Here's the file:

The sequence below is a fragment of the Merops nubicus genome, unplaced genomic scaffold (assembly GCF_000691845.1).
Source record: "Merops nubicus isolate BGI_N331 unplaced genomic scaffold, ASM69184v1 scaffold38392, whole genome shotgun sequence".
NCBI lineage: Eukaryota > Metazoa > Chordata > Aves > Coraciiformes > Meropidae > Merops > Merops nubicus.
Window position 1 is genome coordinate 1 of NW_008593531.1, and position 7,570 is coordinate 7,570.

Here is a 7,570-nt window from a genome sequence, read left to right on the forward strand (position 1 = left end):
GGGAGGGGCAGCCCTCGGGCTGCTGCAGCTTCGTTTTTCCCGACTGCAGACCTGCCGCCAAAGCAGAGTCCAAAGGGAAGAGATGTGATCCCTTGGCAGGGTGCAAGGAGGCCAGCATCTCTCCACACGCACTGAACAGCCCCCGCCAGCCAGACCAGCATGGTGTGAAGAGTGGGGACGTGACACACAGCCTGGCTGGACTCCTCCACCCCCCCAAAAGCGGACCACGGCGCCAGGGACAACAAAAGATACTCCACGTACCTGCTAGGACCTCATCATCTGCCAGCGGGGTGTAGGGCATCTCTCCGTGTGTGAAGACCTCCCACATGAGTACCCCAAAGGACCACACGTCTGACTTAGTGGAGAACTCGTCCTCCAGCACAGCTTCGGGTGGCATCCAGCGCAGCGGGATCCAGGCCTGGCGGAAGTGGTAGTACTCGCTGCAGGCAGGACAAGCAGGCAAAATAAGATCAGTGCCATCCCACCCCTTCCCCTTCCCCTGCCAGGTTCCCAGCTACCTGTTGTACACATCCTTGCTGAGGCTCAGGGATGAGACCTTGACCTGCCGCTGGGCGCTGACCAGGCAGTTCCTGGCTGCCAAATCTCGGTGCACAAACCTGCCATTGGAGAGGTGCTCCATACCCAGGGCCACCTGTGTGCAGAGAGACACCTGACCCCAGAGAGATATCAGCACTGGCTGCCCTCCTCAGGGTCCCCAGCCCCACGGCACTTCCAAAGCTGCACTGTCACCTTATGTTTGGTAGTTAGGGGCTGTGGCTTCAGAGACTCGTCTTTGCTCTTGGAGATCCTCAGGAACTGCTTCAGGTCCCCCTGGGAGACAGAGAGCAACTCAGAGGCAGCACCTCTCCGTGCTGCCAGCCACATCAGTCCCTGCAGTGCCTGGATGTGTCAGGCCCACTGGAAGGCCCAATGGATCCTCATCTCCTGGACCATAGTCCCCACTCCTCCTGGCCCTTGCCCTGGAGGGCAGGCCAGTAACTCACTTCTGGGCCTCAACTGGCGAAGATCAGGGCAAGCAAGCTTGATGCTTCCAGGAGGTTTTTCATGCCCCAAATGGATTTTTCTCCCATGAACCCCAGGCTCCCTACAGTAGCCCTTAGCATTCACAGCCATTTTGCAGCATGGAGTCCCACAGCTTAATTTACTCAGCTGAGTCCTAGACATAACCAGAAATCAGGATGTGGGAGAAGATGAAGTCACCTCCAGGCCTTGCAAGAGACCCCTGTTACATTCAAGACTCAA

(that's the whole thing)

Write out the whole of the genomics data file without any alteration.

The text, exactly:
The sequence below is a fragment of the Merops nubicus genome, unplaced genomic scaffold (assembly GCF_000691845.1).
Source record: "Merops nubicus isolate BGI_N331 unplaced genomic scaffold, ASM69184v1 scaffold38392, whole genome shotgun sequence".
NCBI lineage: Eukaryota > Metazoa > Chordata > Aves > Coraciiformes > Meropidae > Merops > Merops nubicus.
Window position 1 is genome coordinate 1 of NW_008593531.1, and position 7,570 is coordinate 7,570.

Here is a 7,570-nt window from a genome sequence, read left to right on the forward strand (position 1 = left end):
GGGAGGGGCAGCCCTCGGGCTGCTGCAGCTTCGTTTTTCCCGACTGCAGACCTGCCGCCAAAGCAGAGTCCAAAGGGAAGAGATGTGATCCCTTGGCAGGGTGCAAGGAGGCCAGCATCTCTCCACACGCACTGAACAGCCCCCGCCAGCCAGACCAGCATGGTGTGAAGAGTGGGGACGTGACACACAGCCTGGCTGGACTCCTCCACCCCCCCAAAAGCGGACCACGGCGCCAGGGACAACAAAAGATACTCCACGTACCTGCTAGGACCTCATCATCTGCCAGCGGGGTGTAGGGCATCTCTCCGTGTGTGAAGACCTCCCACATGAGTACCCCAAAGGACCACACGTCTGACTTAGTGGAGAACTCGTCCTCCAGCACAGCTTCGGGTGGCATCCAGCGCAGCGGGATCCAGGCCTGGCGGAAGTGGTAGTACTCGCTGCAGGCAGGACAAGCAGGCAAAATAAGATCAGTGCCATCCCACCCCTTCCCCTTCCCCTGCCAGGTTCCCAGCTACCTGTTGTACACATCCTTGCTGAGGCTCAGGGATGAGACCTTGACCTGCCGCTGGGCGCTGACCAGGCAGTTCCTGGCTGCCAAATCTCGGTGCACAAACCTGCCATTGGAGAGGTGCTCCATACCCAGGGCCACCTGTGTGCAGAGAGACACCTGACCCCAGAGAGATATCAGCACTGGCTGCCCTCCTCAGGGTCCCCAGCCCCACGGCACTTCCAAAGCTGCACTGTCACCTTATGTTTGGTAGTTAGGGGCTGTGGCTTCAGAGACTCGTCTTTGCTCTTGGAGATCCTCAGGAACTGCTTCAGGTCCCCCTGGGAGACAGAGAGCAACTCAGAGGCAGCACCTCTCCGTGCTGCCAGCCACATCAGTCCCTGCAGTGCCTGGATGTGTCAGGCCCACTGGAAGGCCCAATGGATCCTCATCTCCTGGACCATAGTCCCCACTCCTCCTGGCCCTTGCCCTGGAGGGCAGGCCAGTAACTCACTTCTGGGCCTCAACTGGCGAAGATCAGGGCAAGCAAGCTTGATGCTTCCAGGAGGTTTTTCATGCCCCAAATGGATTTTTCTCCCATGAACCCCAGGCTCCCTACAGTAGCCCTTAGCATTCACAGCCATTTTGCAGCATGGAGTCCCACAGCTTAATTTACTCAGCTGAGTCCTAGACATAACCAGAAATCAGGATGTGGGAGAAGATGAAGTCACCTCCAGGCCTTGCAAGAGACCCCTGTTACATTCAAGACTCAA